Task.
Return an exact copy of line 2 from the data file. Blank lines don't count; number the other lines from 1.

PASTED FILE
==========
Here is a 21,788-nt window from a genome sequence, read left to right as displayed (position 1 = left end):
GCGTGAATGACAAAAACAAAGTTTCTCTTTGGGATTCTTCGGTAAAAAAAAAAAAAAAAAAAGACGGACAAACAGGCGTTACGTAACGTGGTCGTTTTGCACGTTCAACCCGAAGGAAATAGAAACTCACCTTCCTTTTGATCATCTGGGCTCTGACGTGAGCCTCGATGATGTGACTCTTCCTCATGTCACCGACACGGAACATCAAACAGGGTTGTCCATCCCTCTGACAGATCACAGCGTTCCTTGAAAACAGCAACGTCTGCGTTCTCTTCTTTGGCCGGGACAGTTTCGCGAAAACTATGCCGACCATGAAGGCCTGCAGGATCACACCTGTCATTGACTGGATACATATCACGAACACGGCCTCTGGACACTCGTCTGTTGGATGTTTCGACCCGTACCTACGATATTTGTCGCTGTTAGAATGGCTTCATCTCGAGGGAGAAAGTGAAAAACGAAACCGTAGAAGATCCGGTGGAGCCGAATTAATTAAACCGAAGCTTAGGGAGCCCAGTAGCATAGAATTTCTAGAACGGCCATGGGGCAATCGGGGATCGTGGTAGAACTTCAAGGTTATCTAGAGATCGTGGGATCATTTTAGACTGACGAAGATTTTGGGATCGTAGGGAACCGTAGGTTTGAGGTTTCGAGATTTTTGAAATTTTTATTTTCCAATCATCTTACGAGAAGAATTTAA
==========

GCGTGAATGACAAAAACAAAGTTTCTCTTTGGGATTCTTCGGTAAAAAAAAAAAAAAAAAAAGACGGACAAACAGGCGTTACGTAACGTGGTCGTTTTGCACGTTCAACCCGAAGGAAATAGAAACTCACCTTCCTTTTGATCATCTGGGCTCTGACGTGAGCCTCGATGATGTGACTCTTCCTCATGTCACCGACACGGAACATCAAACAGGGTTGTCCATCCCTCTGACAGATCACAGCGTTCCTTGAAAACAGCAACGTCTGCGTTCTCTTCTTTGGCCGGGACAGTTTCGCGAAAACTATGCCGACCATGAAGGCCTGCAGGATCACACCTGTCATTGACTGGATACATATCACGAACACGGCCTCTGGACACTCGTCTGTTGGATGTTTCGACCCGTACCTACGATATTTGTCGCTGTTAGAATGGCTTCATCTCGAGGGAGAAAGTGAAAAACGAAACCGTAGAAGATCCGGTGGAGCCGAATTAATTAAACCGAAGCTTAGGGAGCCCAGTAGCATAGAATTTCTAGAACGGCCATGGGGCAATCGGGGATCGTGGTAGAACTTCAAGGTTATCTAGAGATCGTGGGATCATTTTAGACTGACGAAGATTTTGGGATCGTAGGGAACCGTAGGTTTGAGGTTTCGAGATTTTTGAAATTTTTATTTTCCAATCATCTTACGAGAAGAATTTAA